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The Latest: Sex abuse victims speak of lost childhoods

February 23, 2019
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Cardinal Reinhard Marx leaves at the end of a media briefing during a four-day sex abuse summit called by Pope Francis, in Rome, Saturday, Feb. 23, 2019. Pope Francis is hosting a four-day summit on preventing clergy sexual abuse, a high-stakes meeting designed to impress on Catholic bishops around the world that the problem is global and that there are consequences if they cover it up. (AP Photo/Alessandra Tarantino)

VATICAN CITY (AP) — The Latest on the sex abuse prevention summit at the Vatican (all times local):

7:25 p.m.

A man and a woman who were sexually abused by priests as young people have told Catholic leaders attending Pope Francis’ abuse prevention summit that the trauma they suffered has haunted them ever since.

The man, speaking at a penitential liturgy Saturday night, said sexual abuse is the greatest humility anyone can suffer: He says “you realize you cannot defend yourself against the strength of your oppressor. You cannot escape. You must endure it, no matter how disgusting it is.”

The woman, addressing the summit on Friday night, said she had wanted to tell them about her childhood. But she said: “But there’s no point, because when I was 11 years old, a priest from my parish destroyed my life. Since then I, who loved coloring books and doing somersaults on the grass, have not existed.”

They were not identified to protect their privacy.

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5:15 p.m.

A prominent Mexican journalist has told Catholic leaders at the Vatican’s sex abuse prevention summit that their failure to report abuse and inform the public about predator priests makes them complicit in the crimes.

Valentina Alazraki, Vatican correspondent for Mexico’s Televisa network, urged greater transparency and communication about abuse in the final presentation Saturday at Pope Francis’ summit on abuse.

She told the bishops and religious superiors that journalists are not the enemy, but unless the church hierarchy starts siding with the victims and not the predators, journalists “will be your worst enemies.”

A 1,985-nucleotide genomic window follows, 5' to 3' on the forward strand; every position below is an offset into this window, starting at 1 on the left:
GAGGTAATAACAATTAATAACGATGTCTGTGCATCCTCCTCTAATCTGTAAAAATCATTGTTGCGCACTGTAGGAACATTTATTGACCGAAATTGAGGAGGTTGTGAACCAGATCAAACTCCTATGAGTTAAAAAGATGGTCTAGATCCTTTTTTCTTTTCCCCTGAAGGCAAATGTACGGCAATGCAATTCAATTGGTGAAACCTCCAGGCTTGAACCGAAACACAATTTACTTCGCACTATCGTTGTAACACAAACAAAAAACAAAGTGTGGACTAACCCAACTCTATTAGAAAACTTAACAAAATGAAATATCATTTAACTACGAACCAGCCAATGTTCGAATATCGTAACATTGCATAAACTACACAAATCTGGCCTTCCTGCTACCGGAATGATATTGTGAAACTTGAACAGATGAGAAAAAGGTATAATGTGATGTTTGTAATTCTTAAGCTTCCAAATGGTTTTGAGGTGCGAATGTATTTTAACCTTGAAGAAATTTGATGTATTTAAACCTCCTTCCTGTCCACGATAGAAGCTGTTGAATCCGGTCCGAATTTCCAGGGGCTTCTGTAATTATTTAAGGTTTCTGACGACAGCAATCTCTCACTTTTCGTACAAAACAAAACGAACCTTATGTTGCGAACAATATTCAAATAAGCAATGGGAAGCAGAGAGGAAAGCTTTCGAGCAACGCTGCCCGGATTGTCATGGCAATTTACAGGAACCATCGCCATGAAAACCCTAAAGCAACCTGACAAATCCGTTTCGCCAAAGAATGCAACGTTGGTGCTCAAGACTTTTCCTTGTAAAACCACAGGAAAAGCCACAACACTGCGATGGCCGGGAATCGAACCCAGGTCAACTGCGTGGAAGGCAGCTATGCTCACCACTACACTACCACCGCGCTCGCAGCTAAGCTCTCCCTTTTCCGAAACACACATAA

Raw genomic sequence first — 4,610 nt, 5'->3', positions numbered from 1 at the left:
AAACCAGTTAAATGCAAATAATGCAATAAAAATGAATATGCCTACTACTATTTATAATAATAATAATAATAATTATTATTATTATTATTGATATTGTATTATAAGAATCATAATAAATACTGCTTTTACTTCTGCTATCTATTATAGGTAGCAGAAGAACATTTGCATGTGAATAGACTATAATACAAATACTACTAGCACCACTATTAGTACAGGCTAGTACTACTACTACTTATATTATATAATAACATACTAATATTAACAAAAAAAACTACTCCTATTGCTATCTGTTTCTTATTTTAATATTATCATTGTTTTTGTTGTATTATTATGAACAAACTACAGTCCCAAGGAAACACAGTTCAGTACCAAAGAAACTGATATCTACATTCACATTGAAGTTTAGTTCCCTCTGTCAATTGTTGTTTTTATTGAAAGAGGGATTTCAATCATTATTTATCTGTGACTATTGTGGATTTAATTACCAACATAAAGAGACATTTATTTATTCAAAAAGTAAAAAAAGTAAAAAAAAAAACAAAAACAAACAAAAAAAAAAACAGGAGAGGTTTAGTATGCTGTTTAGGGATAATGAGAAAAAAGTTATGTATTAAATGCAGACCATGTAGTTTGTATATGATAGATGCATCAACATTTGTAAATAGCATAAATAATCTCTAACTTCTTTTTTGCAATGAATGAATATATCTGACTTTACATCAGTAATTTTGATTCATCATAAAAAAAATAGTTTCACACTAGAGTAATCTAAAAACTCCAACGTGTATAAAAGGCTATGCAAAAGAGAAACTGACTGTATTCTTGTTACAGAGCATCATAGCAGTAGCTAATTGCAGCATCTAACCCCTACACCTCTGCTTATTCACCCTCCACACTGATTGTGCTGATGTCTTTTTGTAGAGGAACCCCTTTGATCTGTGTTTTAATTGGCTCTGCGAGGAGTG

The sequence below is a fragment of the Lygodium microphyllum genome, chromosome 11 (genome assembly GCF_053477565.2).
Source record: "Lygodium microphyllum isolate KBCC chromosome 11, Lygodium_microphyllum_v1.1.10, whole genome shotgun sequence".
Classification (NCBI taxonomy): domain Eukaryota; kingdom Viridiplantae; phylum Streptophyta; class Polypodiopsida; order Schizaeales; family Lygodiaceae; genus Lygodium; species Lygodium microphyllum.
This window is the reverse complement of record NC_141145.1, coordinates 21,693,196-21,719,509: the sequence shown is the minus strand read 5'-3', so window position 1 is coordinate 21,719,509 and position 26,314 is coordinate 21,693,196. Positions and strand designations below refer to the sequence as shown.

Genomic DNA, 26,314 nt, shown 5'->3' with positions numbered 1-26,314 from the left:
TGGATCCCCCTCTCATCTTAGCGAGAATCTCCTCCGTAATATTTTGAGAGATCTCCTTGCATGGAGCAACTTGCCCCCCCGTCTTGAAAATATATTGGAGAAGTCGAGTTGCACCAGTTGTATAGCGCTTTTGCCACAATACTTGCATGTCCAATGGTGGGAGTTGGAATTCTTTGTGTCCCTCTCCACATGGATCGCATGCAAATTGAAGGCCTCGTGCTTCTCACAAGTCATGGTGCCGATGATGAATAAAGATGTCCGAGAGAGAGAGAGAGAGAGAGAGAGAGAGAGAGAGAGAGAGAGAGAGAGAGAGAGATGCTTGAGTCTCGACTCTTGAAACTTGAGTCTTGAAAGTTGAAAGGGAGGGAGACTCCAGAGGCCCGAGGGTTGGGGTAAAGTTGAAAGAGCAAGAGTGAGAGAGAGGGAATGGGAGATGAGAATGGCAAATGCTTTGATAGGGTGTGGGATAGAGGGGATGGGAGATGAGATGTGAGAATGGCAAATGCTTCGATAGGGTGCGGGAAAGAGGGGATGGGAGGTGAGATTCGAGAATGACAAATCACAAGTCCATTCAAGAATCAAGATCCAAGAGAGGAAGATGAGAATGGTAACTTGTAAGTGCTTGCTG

Alazaraki, who began covering the Vatican during the papacy of Pope Paul VI, denounced the “corruption” in the Catholic hierarchy’s cover-up of the 20th-century church’s worst abuse scandal, involving the Mexican founder of the Legion of Christ, the Rev. Marcial Maciel.

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2:10 p.m.

Several dozen Catholics from Italy and abroad have marched through Rome to protest the Vatican’s handling of pedophile priests.

Placards held by abuse survivors and their supporters denounced Vatican “silences,” while other posters call for “Secular justice for all.” Many advocates say the church must let civil authorities investigate and prosecute priests who molest or rape children.

The march Saturday was staged as Pope Francis’ four-day summit was underway to chart abuse prevention strategies.

Abuse by pedophile clergy is just beginning to gain national attention in predominantly Catholic Italy, where priests are heroes in TV sitcoms and parishes run recreational programs for children, since public schools don’t do so.

A young Italian, Alessandro Battaglia, wearing a sweatshirt emblazoned with “survivor,” marched as part of his campaign for the Italian church to crack down on pedophile priests.—

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12:30 p.m.

A top German cardinal has called for changes to the Vatican’s legal code of secrecy that is imposed on sex abuse cases and for the publication of statistics about the problem as necessary measures to restore trust from the faithful in the Catholic hierarchy.

German Cardinal Reinhard Marx told Pope Francis’ sex abuse prevention summit Saturday that the church’s failed administration of the problem — including the destruction of files about abusers, the silencing of victims and the disregard for church procedures — had worsened the crisis and was driving the faithful away.

He said the church must redefine confidentiality and secrecy in handling such cases or risk accusations of cover-up and the spread of “conspiracy theories” that the church is trying to hide and shield abusers.

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10:30 a.m.

A prominent Nigerian nun has blasted the culture of silence in the Catholic Church that has long sought to hide clergy sexual abuse, telling a Vatican summit that transparency and an admission of mistakes is needed to restore trust.

In a powerful speech Saturday, Sister Veronica Openibo told Pope Francis’ gathering of the Catholic hierarchy that African and Asian church leaders must no longer justify their silence about sexual violence by claiming that poverty and conflict are more serious issues for the church.

Openibo warned: “This storm will not pass by.”

She called for discussion on a host of controversial issues to address the scandal, including lay participation in the selection of bishops, whether seminaries for young boys are really healthy and why abusers aren’t dismissed from the clergy.

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More AP coverage of clergy sex abuse at https://www.apnews.com/Sexualabusebyclergy